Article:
Israel bombed the home of Hamas’s chief in Gaza early on Sunday and the Islamist group fired rocket barrages at Tel Aviv as hostilities stretched into a seventh day with no sign of abating, Reuters reported.
At least four Palestinians were killed in Israeli air strikes across the coastal enclave, health officials said, and many were injured as the sounds of heavy bombardment roared through the night.
Reuters reported that Israelis dashed for bomb shelters as sirens warning of incoming rocket fire blared in Tel Aviv and the southern city of Beersheba. Around 10 people were injured while running for shelters, medics said.
At least 149 have been killed in Gaza since the violence began on Monday, including 41 children, health officials said. Israel has reported 10 dead, including two children.
Envoys from the United States, United Nations and Egypt were working to restore calm but have yet to show any signs of progress. The U.N. Security Council was due to meet later on Sunday to discuss the worst outbreak of Israeli-Palestinian violence in years.
Both Israel and Hamas have insisted they would continue their cross-border fire, a day after Israel destroyed a 12-storey building in Gaza City that had housed the U.S. Associated Press and Qatar-based Al Jazeera media operations.
The Israel military said the al-Jala building was a legitimate military target, containing Hamas military offices, and that it had given warnings to civilians to get out of the building before the attack.
The AP condemned the attack, and asked Israel to put forward evidence. “We have had no indication Hamas was in the building or active in the building,” the news organisation said in a statement.
In what it called a reprisal for Israel’s destruction of the al-Jala building, Hamas fired rockets at Tel Aviv and towns in southern Israel early on Sunday, Reuters reported.
Prime Minister Benjamin Netanyahu said late on Saturday that Israel was “still in the midst of this operation, it is still not over and this operation will continue as long as necessary.”
In a burst of air strikes early on Sunday, Israel targeted the home of Yehya Al-Sinwar, who since 2017 has headed the political and military wings of Hamas in Gaza, the group’s TV station said.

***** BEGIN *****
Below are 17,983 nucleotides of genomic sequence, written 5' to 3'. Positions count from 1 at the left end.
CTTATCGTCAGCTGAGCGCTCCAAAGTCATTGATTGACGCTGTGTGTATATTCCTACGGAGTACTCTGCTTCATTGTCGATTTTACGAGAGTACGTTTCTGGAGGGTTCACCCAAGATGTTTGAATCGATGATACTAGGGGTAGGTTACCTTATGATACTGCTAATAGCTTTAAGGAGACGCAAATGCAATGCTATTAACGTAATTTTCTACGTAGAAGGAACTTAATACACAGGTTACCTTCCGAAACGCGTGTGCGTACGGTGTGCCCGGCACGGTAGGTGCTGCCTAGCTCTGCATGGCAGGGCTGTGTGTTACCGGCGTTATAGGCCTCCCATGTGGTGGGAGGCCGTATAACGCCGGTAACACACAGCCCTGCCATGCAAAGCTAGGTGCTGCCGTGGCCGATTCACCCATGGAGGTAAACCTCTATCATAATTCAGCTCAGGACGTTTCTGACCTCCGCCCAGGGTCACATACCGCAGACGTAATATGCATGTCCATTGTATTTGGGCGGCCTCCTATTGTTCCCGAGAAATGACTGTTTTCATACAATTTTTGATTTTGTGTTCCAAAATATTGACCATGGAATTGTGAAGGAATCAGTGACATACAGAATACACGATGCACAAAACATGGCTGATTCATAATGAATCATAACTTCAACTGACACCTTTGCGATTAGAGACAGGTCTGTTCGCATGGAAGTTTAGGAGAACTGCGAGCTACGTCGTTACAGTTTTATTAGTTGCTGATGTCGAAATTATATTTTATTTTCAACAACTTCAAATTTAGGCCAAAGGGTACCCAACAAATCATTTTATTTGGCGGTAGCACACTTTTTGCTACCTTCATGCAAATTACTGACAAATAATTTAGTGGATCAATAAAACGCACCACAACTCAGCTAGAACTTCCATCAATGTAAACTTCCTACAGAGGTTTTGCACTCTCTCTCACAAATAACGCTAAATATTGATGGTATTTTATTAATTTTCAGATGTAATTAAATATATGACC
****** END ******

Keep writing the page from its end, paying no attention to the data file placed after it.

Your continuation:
Another air strike killed a Gaza neurologist and wounded his wife and daughter, Palestinian medics and relatives said.
Hamas began its rocket assault on Monday after weeks of tensions over a court case to evict several Palestinian families in East Jerusalem, and in retaliation for Israeli police clashes with Palestinians near the city’s Al-Aqsa Mosque, Islam’s third holiest site, during the Muslim holy month of Ramadan.
Speaking to crowds of protesters in the Qatari capital of Doha, Hamas chief Ismail Haniyeh said late on Saturday that the underlying cause of the hostilities was Jerusalem.
“The Zionists thought … they could demolish Al-Aqsa mosque. They thought they could displace our people in Sheikh Jarrah,” said Haniyeh.
“I say to Netanyahu: do not play with fire,” he continued, amid cheers from the crowd. “The title of this battle today, the title of the war, and the title of the intifada, is Jerusalem, Jerusalem, Jerusalem,” using the Arabic word for ‘uprising’.
Reuters reported Hamas, Islamic Jihad and other militant groups have fired around 2,300 rockets from Gaza since Monday, the Israeli military said on Saturday. It said about 1,000 were intercepted by missile defences and 380 fell into the Gaza Strip.
Israel has launched more than 1,000 air and artillery strikes into the densely populated coastal strip, saying they were aimed at Hamas and other militant targets.
German Social Democrats beat conservatives in vote to decide Merkel successor
Germany’s Social Democrats narrowly won Sunday’s national election, projected results showed, and claimed a “clear mandate” to lead a government for the first time since 2005 and to end 16 years of conservative-led rule under Angela Merkel.